1870-1900 1 of 5

The roots of the successes of the Progressive Movement in the 20th Century can be found in the 1870s, ’80s, and ’90s. Even as new settlers were still moving into the state, others were beginning to organize around political and social issues.

Populist convention ticket
Populist convention ticket, Peoples Party National Convention Omaha, July 2, 1892.
Courtesy Nebraska State Historical Society

Whether women should be allowed to vote became a big issue during the last part of the 1800s. In 1871, voters — who, of course, were all men at the time — were asked whether or not they approved of votes for women as part of a new constitution for the state. Only 22% said yes, but the suffragettes kept organizing. A newspaper in Hebron, the Hebron Journal, was owned by a strong proponent of suffrage, Erasmus Correll and his wife, Lucy. They wrote regular columns supporting feminist causes, and brought the founding mothers of feminism to speak in Hebron in 1877 and 1879.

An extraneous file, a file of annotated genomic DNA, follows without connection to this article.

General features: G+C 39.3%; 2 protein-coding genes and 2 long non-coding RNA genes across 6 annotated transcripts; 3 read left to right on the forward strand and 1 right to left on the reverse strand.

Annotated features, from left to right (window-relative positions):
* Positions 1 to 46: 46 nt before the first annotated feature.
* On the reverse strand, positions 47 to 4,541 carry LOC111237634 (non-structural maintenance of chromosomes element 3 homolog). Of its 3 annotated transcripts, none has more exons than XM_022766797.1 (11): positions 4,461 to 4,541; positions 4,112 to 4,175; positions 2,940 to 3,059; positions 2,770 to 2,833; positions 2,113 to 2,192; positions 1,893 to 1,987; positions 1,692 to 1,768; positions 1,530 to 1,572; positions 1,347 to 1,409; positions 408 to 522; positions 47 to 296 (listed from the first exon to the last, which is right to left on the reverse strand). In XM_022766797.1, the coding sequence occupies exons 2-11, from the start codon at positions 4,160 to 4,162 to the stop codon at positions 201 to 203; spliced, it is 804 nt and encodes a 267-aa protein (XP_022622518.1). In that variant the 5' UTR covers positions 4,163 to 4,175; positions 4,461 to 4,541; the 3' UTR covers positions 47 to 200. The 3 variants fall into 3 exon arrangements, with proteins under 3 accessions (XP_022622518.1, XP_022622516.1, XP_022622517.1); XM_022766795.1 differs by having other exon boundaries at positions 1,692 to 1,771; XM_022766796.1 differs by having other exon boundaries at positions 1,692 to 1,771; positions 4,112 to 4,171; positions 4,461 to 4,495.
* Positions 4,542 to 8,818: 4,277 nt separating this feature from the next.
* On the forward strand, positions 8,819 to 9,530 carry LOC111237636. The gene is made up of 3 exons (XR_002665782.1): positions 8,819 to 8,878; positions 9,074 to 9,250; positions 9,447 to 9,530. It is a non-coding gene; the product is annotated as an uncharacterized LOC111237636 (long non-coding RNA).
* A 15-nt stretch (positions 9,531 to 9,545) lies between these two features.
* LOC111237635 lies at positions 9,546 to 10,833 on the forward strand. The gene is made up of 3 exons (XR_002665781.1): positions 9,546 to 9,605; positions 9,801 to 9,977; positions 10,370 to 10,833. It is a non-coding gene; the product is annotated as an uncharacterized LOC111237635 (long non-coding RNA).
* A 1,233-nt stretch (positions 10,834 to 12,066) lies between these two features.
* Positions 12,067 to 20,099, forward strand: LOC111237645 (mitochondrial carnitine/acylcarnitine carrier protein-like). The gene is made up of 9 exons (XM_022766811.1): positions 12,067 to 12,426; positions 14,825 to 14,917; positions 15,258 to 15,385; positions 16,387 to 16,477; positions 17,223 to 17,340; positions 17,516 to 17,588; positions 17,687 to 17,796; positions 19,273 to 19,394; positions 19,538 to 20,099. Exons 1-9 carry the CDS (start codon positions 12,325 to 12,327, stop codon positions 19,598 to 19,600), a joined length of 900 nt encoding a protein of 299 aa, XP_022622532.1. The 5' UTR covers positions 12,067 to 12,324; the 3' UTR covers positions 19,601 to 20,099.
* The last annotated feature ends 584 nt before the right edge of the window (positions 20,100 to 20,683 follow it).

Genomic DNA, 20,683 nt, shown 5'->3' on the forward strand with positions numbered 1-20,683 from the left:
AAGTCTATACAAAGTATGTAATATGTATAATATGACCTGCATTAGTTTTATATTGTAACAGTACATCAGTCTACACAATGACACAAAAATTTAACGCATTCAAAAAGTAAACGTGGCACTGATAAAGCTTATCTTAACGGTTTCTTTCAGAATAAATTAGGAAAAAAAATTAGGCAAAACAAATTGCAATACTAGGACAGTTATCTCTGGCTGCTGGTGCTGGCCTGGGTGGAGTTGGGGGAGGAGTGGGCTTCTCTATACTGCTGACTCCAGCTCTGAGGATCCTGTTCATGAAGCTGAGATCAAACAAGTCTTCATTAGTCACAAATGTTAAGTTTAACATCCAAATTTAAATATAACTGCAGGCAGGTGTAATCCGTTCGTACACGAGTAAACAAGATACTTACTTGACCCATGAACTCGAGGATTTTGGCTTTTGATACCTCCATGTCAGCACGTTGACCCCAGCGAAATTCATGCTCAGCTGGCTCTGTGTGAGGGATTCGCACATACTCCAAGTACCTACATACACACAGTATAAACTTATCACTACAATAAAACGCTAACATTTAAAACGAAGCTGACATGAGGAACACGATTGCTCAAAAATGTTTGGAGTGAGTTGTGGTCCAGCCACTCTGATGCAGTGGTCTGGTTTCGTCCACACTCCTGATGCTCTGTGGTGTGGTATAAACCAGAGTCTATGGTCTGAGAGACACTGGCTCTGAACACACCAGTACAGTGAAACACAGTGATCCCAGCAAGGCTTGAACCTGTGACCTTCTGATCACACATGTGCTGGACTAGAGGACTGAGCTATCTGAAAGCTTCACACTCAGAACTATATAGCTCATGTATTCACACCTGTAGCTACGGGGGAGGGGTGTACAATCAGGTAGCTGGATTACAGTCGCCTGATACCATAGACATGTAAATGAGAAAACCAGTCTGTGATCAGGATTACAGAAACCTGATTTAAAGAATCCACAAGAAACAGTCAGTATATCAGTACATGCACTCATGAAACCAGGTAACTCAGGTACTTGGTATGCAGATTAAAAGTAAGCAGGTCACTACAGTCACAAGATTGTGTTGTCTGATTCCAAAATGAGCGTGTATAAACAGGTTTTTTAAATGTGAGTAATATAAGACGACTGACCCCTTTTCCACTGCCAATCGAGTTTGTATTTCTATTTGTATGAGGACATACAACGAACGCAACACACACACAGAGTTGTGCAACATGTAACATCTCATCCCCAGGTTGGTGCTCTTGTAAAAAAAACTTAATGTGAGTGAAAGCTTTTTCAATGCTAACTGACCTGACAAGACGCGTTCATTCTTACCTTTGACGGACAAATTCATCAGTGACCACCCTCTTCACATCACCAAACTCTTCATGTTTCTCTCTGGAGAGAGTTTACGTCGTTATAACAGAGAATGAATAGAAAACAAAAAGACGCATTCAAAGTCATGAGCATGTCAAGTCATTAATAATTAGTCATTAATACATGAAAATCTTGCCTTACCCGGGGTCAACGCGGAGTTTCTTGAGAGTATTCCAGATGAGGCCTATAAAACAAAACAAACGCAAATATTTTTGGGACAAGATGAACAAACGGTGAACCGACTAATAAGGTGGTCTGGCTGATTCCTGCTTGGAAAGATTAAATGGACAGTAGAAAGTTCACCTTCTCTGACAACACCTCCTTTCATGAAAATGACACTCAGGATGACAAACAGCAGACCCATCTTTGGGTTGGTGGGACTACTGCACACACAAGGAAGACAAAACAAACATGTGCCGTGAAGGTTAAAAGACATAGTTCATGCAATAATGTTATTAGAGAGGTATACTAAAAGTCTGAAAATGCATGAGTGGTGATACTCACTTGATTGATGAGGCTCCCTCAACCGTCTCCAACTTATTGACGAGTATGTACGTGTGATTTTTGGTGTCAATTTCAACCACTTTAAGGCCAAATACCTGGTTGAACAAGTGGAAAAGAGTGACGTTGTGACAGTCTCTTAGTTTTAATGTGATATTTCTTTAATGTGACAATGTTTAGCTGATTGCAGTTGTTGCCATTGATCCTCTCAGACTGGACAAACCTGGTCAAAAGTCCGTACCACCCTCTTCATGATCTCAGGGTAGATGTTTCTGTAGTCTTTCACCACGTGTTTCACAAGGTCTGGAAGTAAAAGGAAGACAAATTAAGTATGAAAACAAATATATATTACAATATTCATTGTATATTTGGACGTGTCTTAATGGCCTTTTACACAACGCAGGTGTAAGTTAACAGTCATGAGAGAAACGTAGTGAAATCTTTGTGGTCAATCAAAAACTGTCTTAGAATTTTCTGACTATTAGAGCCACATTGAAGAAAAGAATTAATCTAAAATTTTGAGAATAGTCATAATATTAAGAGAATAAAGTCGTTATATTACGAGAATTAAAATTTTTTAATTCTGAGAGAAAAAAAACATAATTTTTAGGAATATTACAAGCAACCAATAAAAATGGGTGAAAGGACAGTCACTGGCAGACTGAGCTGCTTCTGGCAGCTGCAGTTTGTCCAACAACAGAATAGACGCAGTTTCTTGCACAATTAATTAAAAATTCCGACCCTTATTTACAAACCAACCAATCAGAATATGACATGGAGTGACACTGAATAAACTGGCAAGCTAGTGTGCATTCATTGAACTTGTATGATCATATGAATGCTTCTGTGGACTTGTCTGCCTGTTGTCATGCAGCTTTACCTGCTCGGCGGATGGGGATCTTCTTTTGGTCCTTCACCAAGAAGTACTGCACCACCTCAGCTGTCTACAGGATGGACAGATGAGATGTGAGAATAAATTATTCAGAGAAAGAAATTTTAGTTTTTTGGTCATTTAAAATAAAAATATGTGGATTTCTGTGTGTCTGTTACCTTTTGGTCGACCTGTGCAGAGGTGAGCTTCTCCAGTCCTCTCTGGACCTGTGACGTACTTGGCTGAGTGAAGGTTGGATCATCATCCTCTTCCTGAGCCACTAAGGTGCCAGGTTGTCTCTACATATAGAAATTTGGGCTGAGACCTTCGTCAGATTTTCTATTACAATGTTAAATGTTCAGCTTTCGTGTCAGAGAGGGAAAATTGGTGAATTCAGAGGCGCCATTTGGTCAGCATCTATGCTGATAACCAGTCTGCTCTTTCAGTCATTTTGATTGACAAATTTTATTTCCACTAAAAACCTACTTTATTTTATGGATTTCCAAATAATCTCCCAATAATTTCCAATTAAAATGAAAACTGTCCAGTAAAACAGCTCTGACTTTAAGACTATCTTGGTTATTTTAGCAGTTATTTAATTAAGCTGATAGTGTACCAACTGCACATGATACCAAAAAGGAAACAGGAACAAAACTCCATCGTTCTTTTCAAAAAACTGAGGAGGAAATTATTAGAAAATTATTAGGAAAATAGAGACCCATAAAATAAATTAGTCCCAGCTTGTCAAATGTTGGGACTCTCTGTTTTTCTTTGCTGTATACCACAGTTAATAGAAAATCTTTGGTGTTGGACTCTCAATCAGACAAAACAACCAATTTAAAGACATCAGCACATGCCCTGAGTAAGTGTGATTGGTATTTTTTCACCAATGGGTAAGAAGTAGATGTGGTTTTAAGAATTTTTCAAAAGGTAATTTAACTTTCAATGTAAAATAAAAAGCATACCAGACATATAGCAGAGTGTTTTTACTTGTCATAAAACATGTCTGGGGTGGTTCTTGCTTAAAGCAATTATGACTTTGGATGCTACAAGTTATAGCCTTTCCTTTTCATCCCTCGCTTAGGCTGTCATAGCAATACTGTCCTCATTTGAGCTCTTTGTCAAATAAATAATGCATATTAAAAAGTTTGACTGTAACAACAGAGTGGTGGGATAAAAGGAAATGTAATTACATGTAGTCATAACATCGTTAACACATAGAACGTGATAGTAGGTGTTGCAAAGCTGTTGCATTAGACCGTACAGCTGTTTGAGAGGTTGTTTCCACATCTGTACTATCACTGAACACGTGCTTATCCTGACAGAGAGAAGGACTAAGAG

Other reformers saw alcohol and the saloons as the root of much that was evil in society. Many believed that drinking caused many men to lose their jobs, leave their families and turn to a life of crime. As early as 1886, a political party, the Prohibition Party, was organized in Nebraska and nominated candidates for governor and other statewide offices. In this early phase of the struggle, their candidate only got 4.5 percent of the vote, but they continued to organize and agitate.

There was a lot of discontent among farmers and ranchers as well. Despite the rosy predictions of prosperity that had lured new settlers to the plains, the reality was more difficult. Periods of drought made growing good crops hard. Price for agricultural products would dip below what it cost farmers to produce them. Shipping crops and livestock to market on the railroads was expensive. And, even if the land was free through the Homestead Act, farmers and ranchers had to borrow a lot of money to buy their seed, machinery, windmills and buildings. Agricultural discontent developed into a series of more and more radical organizations. The culmination of this activism was the populist revolt and election of a Populist governor of Nebraska in 1894.


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